The Andrew’s dune scarab beetle is robust, with well-developed flight wings, and a prothorax, scutellum, and abdomen covered with long, pale, fine hairs. The labrum is thin, bilobed, and at least three times wider than long.

photo by Andrew Harvey

The entire known geographic range of the Andrew’s dune scarab beetle is restricted to the Algodones Dunes, a large sand mass extending from Imperial county in southeastern California, 64.4 km northwest to southeast into Baja California, Mexico. Its habitat includes areas of active and partially stabilized dunes with widely scattered perennial vegetation cover. P. andrewsi have been observed flying around bushes after twilight emergence, including creosote (Larrea tridentata), California buckwheat, (Eriogonum deserticola), Palo Verde (Cercidium floridum), and desert needle (Palafoxia arida). During the day the beetles are buried at the interface between wet and dry sand, at depths varying from 5 to 30 cm. P. andrewsi is active on the dune surface for only 10 to 30 minutes an evening for 3 to 4 months, in breeding clusters only 2 to 3 m wide, and for the rest of the year it lives buried in the sand.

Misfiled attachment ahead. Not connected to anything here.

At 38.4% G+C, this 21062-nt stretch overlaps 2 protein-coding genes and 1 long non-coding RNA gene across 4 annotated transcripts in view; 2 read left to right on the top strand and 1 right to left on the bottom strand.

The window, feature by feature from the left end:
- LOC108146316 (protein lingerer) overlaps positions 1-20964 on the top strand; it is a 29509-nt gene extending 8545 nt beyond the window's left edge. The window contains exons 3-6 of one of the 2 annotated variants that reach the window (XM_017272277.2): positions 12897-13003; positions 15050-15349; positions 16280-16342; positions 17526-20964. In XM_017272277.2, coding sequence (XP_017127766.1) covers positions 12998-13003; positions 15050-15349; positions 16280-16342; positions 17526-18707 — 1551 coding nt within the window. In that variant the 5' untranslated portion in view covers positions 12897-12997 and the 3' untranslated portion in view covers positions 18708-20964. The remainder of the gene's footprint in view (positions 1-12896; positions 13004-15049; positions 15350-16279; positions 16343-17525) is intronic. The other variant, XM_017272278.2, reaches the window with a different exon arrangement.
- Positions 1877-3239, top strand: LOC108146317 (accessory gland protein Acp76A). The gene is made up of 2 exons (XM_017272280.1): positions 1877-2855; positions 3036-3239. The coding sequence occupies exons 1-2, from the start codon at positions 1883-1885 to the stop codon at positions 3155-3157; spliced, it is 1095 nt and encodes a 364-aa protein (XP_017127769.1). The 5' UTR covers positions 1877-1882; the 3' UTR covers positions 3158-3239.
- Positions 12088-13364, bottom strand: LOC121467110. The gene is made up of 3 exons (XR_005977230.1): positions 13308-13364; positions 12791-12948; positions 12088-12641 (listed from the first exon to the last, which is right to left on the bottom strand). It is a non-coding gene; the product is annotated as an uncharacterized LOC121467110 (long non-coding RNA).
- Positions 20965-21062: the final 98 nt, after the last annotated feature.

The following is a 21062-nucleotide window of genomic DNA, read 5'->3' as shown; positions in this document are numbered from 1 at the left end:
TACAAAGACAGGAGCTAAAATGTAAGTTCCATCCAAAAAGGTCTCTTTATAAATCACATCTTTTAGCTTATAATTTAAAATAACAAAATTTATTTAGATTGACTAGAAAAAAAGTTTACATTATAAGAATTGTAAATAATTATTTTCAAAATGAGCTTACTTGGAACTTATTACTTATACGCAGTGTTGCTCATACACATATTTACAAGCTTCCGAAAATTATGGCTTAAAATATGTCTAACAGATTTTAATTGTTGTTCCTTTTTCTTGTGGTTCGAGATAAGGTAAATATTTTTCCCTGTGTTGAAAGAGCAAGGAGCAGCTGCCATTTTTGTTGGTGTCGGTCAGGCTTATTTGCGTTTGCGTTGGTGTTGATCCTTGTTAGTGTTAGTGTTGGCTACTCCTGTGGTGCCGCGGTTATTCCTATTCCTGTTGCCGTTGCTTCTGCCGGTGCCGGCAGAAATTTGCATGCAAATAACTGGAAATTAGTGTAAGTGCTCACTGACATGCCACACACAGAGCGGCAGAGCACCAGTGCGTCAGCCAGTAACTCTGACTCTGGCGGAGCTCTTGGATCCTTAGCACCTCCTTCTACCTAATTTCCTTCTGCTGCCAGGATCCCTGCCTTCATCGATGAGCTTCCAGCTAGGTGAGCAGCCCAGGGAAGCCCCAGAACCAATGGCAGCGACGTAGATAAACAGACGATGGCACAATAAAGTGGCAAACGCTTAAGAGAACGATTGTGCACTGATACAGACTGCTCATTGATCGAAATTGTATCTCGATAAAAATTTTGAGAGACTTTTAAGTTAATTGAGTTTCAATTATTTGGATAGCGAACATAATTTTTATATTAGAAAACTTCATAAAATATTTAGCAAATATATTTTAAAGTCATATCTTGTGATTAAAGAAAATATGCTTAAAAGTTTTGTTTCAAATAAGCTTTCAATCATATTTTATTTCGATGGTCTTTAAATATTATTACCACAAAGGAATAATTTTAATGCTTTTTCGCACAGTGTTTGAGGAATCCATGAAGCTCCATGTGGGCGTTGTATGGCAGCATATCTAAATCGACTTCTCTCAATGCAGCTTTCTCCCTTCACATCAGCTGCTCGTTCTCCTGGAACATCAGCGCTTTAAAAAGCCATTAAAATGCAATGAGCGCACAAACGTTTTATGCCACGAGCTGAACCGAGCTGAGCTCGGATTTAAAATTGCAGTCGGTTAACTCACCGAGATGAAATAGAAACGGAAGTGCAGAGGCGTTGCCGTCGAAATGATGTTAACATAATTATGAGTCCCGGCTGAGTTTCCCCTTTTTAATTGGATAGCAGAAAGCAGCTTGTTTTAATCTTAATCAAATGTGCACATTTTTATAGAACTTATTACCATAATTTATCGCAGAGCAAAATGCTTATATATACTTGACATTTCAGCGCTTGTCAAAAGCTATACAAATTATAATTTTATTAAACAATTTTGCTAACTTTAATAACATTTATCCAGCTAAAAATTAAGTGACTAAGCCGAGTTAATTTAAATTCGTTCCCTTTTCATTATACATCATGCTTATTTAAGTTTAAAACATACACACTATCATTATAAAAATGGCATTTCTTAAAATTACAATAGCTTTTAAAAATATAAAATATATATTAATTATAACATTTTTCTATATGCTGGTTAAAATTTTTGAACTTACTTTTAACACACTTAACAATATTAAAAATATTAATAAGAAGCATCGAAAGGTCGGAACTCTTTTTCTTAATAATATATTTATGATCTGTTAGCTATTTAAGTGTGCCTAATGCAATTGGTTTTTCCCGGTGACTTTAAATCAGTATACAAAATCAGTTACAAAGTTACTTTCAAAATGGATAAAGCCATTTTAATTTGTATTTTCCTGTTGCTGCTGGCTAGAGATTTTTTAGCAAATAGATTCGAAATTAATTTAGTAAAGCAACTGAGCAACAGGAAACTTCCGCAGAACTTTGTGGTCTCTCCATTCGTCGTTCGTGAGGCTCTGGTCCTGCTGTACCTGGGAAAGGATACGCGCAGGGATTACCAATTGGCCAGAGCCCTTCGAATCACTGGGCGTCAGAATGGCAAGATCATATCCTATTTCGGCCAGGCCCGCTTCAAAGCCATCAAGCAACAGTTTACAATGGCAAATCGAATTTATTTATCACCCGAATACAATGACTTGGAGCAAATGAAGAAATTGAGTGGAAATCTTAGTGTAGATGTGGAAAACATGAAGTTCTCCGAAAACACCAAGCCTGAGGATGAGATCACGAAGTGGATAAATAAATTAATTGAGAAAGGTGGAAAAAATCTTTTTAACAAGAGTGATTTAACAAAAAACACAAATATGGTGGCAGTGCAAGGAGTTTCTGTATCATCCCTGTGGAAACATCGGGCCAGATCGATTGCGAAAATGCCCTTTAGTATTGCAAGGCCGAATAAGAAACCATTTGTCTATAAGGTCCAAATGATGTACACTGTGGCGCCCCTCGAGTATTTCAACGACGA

Habitat for this species has suffered destruction and modification by extensive off-road vehicle use during the past three decades. Current and proposed management of the species’ habitat by the Bureau of Land Management allows ORV use in the overwhelming majority of the areas known to harbor the species. Without management measures that prohibit ORV use in the majority of the species’ habitat, the Andrew’s dune scarab beetle faces a real and imminent threat to its continued existence in the wild.

photo by Andrew Harvey

On December 12, 2002, the Center for Biological Diversity filed a petition with the U. S. Fish and Wildlife Service to list the Andrew's dune scarab beetle as an endangered species. As of December 2002, the Bureau of Land Management is proposing a new management plan that not only fails to directly protect the beetle, but also eliminates interim closures designed to protect the Peirson's milkvetch, a threatened plant found at the Dunes. The elimination of these interim closures will further imperil the Andrew’s dune scarab beetle, necessitating its protection under the ESA.

graphic Andrew Rodman ©2002
May 27, 2003
Go back